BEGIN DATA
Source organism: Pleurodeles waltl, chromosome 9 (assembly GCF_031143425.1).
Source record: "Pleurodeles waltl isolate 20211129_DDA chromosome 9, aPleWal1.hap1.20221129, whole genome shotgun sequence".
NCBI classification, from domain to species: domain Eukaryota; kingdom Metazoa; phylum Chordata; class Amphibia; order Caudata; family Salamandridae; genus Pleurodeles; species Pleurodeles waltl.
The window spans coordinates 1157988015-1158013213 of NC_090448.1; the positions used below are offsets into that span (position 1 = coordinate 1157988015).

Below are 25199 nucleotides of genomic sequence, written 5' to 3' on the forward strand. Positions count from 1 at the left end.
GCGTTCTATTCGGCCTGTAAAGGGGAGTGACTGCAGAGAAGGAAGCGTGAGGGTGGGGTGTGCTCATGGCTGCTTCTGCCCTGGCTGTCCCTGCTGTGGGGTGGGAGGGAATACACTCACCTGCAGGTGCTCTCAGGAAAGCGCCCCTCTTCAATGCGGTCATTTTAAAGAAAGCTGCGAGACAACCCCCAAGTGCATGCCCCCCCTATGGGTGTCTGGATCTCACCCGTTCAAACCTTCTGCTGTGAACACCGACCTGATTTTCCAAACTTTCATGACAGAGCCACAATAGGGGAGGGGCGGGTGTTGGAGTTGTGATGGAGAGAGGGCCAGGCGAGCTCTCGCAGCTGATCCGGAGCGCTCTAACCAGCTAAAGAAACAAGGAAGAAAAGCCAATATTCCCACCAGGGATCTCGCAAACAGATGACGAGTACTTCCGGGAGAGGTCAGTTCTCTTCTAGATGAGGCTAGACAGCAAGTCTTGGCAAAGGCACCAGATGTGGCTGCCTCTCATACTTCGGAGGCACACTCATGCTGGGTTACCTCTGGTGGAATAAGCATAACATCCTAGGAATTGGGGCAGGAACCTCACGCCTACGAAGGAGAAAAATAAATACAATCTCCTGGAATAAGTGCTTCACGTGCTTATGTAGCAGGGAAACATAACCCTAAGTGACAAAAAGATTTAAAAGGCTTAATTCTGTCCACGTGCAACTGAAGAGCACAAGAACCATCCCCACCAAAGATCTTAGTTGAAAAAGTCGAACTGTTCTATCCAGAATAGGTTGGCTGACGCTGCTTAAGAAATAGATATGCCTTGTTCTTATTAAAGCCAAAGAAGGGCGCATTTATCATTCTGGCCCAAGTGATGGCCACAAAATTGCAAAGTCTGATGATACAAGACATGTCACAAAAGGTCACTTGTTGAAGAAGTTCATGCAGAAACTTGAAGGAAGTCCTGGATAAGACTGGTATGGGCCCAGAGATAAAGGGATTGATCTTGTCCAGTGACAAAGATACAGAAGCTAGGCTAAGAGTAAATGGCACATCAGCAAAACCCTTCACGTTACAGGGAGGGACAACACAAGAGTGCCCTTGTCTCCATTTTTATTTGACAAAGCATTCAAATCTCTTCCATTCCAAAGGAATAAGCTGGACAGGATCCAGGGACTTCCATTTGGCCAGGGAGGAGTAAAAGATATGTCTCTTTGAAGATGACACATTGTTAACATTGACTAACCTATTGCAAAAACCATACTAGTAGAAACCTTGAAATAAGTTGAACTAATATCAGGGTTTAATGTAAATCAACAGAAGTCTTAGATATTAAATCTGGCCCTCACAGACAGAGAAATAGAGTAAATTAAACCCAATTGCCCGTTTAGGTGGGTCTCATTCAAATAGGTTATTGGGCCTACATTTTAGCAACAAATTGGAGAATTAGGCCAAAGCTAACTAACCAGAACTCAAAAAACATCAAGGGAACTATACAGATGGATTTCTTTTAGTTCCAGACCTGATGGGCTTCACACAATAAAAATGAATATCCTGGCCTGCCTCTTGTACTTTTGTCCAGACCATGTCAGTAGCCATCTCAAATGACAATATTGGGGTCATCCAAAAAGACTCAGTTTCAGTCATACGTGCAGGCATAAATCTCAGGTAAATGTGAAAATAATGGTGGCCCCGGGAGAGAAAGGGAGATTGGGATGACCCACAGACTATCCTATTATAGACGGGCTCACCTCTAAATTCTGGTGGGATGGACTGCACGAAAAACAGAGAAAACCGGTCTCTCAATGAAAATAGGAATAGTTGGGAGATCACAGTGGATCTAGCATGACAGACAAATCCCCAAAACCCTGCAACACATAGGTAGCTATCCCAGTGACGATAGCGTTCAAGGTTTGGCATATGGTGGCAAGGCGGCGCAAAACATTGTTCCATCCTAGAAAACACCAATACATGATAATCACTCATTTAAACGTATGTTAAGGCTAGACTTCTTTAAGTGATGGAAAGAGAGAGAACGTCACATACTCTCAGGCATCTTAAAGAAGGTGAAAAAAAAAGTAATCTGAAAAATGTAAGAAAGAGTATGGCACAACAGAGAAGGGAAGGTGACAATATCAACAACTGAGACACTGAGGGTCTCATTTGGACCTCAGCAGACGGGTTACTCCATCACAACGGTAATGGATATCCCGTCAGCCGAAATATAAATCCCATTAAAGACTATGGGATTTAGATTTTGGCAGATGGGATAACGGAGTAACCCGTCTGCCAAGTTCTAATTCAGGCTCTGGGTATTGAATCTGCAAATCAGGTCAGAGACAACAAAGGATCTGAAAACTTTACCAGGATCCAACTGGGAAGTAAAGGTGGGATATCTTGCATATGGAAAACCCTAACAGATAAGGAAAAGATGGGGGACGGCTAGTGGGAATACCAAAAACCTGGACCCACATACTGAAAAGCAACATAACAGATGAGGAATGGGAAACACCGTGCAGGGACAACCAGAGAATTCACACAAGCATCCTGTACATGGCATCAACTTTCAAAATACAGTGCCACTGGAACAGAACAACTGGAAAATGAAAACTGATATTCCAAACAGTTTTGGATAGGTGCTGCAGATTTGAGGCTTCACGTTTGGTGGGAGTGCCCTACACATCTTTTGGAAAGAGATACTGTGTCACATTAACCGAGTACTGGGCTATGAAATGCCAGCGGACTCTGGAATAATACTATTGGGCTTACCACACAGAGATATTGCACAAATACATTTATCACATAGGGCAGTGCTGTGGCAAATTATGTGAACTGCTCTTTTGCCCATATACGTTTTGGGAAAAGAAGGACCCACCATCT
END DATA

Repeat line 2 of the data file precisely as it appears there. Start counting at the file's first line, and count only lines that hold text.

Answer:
Source record: "Pleurodeles waltl isolate 20211129_DDA chromosome 9, aPleWal1.hap1.20221129, whole genome shotgun sequence".